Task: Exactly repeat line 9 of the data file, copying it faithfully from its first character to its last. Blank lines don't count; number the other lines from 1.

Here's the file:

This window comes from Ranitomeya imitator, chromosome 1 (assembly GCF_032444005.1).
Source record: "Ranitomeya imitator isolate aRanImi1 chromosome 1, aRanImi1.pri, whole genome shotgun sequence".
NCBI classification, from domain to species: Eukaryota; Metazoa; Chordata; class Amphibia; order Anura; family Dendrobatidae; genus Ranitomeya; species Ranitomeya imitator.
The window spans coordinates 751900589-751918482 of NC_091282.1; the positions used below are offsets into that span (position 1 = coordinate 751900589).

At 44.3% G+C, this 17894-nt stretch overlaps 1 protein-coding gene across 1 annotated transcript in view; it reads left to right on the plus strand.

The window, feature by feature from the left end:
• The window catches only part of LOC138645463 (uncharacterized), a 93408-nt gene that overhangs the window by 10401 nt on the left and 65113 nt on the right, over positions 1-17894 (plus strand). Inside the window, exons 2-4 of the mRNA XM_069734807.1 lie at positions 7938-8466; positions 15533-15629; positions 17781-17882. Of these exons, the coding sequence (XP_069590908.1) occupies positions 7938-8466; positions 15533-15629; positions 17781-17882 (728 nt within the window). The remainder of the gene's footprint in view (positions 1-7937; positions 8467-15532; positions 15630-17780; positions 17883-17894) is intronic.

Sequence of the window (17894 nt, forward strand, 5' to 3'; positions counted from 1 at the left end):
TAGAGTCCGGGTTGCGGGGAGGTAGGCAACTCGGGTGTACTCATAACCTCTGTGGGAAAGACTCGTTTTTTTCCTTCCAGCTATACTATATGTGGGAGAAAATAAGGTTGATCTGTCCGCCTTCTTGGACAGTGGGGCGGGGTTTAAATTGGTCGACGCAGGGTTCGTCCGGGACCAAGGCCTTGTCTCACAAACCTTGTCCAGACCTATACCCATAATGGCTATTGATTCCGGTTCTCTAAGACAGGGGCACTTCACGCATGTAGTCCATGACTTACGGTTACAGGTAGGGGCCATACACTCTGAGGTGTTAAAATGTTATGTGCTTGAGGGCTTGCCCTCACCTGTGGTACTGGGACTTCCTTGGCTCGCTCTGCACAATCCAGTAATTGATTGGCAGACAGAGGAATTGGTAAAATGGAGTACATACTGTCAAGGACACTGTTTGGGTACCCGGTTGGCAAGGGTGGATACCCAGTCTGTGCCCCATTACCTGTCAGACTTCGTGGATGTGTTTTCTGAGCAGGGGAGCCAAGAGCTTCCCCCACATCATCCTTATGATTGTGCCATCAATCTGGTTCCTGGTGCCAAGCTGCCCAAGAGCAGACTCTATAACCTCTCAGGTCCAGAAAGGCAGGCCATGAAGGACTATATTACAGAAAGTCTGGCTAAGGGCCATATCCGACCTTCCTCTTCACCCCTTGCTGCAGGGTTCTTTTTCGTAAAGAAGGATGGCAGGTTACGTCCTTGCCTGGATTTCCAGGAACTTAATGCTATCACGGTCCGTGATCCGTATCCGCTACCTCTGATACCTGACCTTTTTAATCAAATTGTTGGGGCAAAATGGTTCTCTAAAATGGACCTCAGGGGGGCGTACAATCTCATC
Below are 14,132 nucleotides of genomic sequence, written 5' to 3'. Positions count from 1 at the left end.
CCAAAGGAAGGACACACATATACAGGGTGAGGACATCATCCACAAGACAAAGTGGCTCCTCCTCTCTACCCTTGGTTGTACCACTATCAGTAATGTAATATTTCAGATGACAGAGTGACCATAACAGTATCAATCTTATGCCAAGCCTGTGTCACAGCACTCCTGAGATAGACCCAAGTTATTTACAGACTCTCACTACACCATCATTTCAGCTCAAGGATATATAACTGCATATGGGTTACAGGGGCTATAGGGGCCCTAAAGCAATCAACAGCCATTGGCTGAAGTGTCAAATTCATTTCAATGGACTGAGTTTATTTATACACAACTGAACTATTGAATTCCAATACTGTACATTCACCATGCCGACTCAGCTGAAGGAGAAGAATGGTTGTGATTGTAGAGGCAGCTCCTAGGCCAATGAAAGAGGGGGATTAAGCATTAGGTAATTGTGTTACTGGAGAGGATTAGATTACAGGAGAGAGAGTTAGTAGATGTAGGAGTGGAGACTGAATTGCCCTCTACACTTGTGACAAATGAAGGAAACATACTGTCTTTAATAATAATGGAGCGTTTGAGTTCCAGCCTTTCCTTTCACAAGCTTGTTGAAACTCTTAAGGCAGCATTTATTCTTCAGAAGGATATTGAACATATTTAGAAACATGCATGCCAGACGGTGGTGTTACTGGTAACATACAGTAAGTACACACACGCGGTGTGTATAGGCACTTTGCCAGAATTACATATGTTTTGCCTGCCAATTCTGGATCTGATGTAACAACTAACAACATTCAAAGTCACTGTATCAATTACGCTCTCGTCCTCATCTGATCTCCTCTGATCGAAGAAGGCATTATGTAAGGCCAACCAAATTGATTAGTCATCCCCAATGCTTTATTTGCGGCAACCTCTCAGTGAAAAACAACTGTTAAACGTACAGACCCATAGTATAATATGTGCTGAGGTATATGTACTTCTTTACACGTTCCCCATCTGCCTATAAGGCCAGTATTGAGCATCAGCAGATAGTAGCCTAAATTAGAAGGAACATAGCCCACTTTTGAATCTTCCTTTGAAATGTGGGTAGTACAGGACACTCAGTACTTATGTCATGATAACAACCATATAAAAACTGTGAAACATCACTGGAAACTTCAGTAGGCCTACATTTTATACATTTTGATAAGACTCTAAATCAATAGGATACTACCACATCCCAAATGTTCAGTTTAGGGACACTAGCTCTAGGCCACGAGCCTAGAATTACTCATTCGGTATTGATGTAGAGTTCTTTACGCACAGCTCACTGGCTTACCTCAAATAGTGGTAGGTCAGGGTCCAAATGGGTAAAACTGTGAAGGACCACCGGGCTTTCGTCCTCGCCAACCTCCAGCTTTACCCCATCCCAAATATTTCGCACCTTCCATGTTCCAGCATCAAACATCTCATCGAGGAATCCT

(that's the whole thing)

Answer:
TAGAGTCCGGGTTGCGGGGAGGTAGGCAACTCGGGTGTACTCATAACCTCTGTGGGAAAGACTCGTTTTTTTCCTTCCAGCTATACTATATGTGGGAGAAAATAAGGTTGATCTGTCCGCCTTCTTGGACAGTGGGGCGGGGTTTAAATTGGTCGACGCAGGGTTCGTCCGGGACCAAGGCCTTGTCTCACAAACCTTGTCCAGACCTATACCCATAATGGCTATTGATTCCGGTTCTCTAAGACAGGGGCACTTCACGCATGTAGTCCATGACTTACGGTTACAGGTAGGGGCCATACACTCTGAGGTGTTAAAATGTTATGTGCTTGAGGGCTTGCCCTCACCTGTGGTACTGGGACTTCCTTGGCTCGCTCTGCACAATCCAGTAATTGATTGGCAGACAGAGGAATTGGTAAAATGGAGTACATACTGTCAAGGACACTGTTTGGGTACCCGGTTGGCAAGGGTGGATACCCAGTCTGTGCCCCATTACCTGTCAGACTTCGTGGATGTGTTTTCTGAGCAGGGGAGCCAAGAGCTTCCCCCACATCATCCTTATGATTGTGCCATCAATCTGGTTCCTGGTGCCAAGCTGCCCAAGAGCAGACTCTATAACCTCTCAGGTCCAGAAAGGCAGGCCATGAAGGACTATATTACAGAAAGTCTGGCTAAGGGCCATATCCGACCTTCCTCTTCACCCCTTGCTGCAGGGTTCTTTTTCGTAAAGAAGGATGGCAGGTTACGTCCTTGCCTGGATTTCCAGGAACTTAATGCTATCACGGTCCGTGATCCGTATCCGCTACCTCTGATACCTGACCTTTTTAATCAAATTGTTGGGGCAAAATGGTTCTCTAAAATGGACCTCAGGGGGGCGTACAATCTCATC